Take Mitch Mustain, for example. Mustain was once the best high school football player in the country after leading Springdale High in Arkansas to a 14-0 season and a state championship. As a true freshman at Arkansas, his stats weren’t impressive, but the young Razorback was 8-0 in games he started in 2006. His potential was limitless.
In 2007, Mustain transferred to USC. Why? A soap opera.
Coach Houston Nutt’s decision to go with a run-oriented offense sparked the departure of several players and offensive coordinator Gus Malzahn, Mustain’s former high school coach. The drama included nasty emails and spirited meetings between coaches and parents.
But Mustain never saw the field at USC. He sat out 2007 for the transfer. In 2008, he rode the bench behind Mark Sanchez. In 2009 and 2010, Matt Barkley was the starter. He had off-the-field problems, according to the L.A. Times. Mustain’s only start came in his second-to-last game against Notre Dame, which the Trojans lost, 20-16. After USC, he signed a 10-day contract with the Hamilton Tiger-Cats of the CFL. Then he signed with the AFL’s Georgia Force. Now he works for a friend’s car dealership in Bentonville, Ark., according to USA Today.
Heaps could have taken a lesson from the personal playbook of New England quarterback Tom Brady, who didn’t transfer when things became competitive. In this 2008 ESPN.com article, Greg Garber said Brady was last on a list of seven quarterbacks at Michigan in 1995. In 1997, Brady lost a spirited competition with Brian Griese for the starting job and he seriously considered a transfer to Cal, back home. After a long talk with Michigan head coach Lloyd Carr, Brady decided to stay. His problems weren’t over. Before he was finished at Michigan, he had to fight and battle to conquer the legend of freshman Drew Henson.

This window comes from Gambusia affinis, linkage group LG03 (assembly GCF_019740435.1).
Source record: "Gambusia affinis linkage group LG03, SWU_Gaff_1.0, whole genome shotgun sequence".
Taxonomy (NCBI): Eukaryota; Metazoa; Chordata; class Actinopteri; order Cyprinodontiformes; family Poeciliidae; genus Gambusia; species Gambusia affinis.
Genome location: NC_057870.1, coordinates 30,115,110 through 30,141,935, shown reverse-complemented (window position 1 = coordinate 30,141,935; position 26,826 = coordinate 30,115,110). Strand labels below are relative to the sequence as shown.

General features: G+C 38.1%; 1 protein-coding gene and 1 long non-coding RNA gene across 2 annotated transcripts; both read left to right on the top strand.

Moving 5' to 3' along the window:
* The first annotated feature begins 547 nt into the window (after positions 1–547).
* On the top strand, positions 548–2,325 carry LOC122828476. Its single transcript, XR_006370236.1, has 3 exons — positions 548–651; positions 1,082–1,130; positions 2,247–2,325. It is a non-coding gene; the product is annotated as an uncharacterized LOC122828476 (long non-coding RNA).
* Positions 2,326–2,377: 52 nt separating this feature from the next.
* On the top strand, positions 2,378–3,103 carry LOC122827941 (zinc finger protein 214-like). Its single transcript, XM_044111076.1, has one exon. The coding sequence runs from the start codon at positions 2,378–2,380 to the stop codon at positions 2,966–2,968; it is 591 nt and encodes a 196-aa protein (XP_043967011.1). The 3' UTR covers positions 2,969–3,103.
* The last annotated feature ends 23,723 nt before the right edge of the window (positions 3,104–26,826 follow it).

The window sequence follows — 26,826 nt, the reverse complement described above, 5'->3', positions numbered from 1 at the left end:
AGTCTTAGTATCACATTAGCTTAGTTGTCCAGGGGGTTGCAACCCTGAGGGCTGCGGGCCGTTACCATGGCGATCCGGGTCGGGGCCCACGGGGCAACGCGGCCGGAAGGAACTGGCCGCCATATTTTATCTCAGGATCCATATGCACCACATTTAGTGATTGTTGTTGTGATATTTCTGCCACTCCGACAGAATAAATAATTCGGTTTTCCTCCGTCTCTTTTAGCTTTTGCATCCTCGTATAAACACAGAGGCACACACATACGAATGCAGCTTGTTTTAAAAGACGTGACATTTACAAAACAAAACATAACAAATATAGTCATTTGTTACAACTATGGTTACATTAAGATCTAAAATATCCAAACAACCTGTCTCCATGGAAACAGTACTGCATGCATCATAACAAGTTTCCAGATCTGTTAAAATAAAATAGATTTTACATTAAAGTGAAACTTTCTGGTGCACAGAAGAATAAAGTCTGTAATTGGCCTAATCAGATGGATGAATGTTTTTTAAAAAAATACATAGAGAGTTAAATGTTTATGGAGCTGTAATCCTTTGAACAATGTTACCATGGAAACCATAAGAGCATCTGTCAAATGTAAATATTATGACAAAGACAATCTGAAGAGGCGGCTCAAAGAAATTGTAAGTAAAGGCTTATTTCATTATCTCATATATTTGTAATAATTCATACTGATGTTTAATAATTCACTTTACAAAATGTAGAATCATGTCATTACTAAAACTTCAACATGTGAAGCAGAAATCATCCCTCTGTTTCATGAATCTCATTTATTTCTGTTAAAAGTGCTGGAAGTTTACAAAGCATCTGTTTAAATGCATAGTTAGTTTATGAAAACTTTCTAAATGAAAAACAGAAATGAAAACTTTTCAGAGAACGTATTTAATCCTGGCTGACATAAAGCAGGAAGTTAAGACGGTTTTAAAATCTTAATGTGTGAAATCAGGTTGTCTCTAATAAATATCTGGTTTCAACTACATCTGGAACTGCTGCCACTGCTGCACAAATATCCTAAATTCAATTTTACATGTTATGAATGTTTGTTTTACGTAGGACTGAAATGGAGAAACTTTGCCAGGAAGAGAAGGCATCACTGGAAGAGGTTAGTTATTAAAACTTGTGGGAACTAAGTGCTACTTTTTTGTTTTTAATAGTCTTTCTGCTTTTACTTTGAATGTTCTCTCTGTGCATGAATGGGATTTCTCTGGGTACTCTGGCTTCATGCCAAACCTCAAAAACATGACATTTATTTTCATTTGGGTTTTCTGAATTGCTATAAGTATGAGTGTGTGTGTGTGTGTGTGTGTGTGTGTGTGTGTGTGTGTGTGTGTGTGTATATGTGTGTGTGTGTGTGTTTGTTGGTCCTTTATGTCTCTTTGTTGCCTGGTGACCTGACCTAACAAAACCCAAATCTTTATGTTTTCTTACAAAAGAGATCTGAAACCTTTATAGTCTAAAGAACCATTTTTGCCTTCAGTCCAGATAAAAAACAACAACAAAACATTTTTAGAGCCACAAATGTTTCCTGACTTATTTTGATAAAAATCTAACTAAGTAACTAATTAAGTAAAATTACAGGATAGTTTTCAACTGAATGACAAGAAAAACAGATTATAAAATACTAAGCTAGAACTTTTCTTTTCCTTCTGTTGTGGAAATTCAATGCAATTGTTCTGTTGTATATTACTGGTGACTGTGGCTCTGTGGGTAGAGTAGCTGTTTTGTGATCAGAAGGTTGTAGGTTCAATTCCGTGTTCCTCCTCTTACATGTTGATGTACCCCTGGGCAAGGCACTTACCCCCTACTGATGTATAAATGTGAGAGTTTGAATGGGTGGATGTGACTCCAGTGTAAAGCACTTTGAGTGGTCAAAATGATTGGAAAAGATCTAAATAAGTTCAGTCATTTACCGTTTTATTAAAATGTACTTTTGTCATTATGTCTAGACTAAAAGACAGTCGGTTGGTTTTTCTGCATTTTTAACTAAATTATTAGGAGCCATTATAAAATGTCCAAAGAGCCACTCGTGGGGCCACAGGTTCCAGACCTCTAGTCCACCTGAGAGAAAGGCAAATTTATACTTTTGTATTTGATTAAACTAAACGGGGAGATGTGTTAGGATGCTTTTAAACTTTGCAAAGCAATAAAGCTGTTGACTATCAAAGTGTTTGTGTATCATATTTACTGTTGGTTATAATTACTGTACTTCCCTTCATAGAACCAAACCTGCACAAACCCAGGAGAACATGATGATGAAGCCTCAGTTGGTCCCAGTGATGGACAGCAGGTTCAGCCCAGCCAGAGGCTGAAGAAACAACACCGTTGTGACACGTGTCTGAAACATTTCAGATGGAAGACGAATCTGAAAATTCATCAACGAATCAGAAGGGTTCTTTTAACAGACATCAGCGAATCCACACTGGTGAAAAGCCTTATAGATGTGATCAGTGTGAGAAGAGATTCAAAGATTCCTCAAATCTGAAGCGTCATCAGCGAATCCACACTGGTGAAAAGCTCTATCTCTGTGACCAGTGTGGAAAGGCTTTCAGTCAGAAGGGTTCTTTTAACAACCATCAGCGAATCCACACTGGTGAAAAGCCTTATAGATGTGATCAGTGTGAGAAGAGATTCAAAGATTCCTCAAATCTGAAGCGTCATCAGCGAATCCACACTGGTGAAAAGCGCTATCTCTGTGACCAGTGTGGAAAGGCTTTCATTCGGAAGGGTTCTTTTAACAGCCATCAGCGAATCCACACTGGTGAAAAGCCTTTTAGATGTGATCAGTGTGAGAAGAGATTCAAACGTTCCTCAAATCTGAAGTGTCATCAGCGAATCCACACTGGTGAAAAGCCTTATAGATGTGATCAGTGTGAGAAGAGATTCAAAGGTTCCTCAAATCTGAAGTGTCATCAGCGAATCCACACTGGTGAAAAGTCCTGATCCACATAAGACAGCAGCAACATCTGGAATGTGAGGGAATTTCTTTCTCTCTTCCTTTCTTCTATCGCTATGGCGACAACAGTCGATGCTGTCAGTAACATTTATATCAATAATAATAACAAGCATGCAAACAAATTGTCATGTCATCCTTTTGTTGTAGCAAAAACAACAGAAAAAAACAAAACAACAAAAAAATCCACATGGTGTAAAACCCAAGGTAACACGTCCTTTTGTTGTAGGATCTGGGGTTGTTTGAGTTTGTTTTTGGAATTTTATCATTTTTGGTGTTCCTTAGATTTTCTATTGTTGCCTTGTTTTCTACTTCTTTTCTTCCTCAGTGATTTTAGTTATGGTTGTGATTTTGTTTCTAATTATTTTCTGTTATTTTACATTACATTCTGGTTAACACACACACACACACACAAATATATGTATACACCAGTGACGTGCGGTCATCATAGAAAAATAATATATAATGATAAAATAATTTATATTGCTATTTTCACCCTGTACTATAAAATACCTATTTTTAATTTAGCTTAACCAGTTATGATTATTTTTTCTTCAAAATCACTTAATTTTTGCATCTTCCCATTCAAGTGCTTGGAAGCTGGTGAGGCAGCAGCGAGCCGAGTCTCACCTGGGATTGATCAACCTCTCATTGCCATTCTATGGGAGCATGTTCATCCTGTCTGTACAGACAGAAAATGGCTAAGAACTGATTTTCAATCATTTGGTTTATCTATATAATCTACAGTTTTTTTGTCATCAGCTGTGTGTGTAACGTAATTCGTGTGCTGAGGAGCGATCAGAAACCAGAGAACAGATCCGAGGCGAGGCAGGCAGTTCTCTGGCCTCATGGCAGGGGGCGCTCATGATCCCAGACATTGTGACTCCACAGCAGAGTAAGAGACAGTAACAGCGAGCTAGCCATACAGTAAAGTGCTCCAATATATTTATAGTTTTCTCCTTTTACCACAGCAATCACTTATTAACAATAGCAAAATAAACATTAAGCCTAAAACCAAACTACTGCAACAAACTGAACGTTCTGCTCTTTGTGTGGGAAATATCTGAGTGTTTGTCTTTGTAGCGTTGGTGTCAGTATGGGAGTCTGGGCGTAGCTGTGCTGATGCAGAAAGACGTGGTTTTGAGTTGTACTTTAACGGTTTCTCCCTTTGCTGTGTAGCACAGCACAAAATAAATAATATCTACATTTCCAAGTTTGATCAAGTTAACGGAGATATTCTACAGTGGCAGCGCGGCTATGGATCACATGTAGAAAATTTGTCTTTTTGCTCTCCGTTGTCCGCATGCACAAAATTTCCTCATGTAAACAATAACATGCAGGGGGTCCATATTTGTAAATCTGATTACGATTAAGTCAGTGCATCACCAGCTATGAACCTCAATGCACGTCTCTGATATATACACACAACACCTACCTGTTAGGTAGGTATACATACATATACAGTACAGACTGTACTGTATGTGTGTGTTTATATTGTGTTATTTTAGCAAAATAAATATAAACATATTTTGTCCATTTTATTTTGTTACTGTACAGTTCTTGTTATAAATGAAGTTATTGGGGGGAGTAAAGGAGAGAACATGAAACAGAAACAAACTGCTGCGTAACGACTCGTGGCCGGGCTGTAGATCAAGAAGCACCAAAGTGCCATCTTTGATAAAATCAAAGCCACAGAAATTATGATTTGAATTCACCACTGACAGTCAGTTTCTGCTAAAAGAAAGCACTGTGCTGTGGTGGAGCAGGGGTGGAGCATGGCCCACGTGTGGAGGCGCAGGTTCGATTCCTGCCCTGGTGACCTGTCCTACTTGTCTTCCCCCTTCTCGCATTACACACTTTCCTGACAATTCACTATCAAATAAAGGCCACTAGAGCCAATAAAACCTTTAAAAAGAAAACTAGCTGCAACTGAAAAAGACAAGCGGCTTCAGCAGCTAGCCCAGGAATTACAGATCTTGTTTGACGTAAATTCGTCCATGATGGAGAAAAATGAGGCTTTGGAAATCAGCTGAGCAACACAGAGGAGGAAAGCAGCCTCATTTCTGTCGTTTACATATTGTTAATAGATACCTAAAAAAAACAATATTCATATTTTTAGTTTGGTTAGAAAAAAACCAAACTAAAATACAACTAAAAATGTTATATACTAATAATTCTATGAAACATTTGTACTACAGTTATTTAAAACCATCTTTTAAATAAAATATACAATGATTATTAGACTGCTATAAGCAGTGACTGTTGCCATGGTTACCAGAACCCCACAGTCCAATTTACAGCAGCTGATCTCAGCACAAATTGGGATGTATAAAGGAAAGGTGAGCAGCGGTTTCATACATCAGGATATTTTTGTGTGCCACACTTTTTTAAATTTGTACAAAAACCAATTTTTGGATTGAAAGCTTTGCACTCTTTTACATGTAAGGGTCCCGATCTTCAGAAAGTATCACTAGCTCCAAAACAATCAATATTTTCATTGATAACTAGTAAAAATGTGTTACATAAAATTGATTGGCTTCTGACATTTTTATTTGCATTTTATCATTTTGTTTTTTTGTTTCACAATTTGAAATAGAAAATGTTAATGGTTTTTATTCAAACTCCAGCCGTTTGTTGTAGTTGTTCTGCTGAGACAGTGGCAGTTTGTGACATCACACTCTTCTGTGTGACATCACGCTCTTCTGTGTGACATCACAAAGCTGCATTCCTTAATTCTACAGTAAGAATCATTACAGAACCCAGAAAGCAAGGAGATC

What if Mustain had stayed at Arkansas? What if Brady had transferred to Cal? What if Heaps had stayed at BYU?
I hope Heaps knows what he’s doing.
What I find most fascinating about Brady’s decision to stay at Michigan are the lessons he gained in building character and embracing adversity. Those are two lessons Heaps might benefit from at some point in his life. As Helen Keller put it, “Character cannot be developed in ease and quiet. Only through experience of trial and suffering can the soul be strengthened, ambition inspired and success achieved.”
Email: email@example.com Twitter: tbtoone
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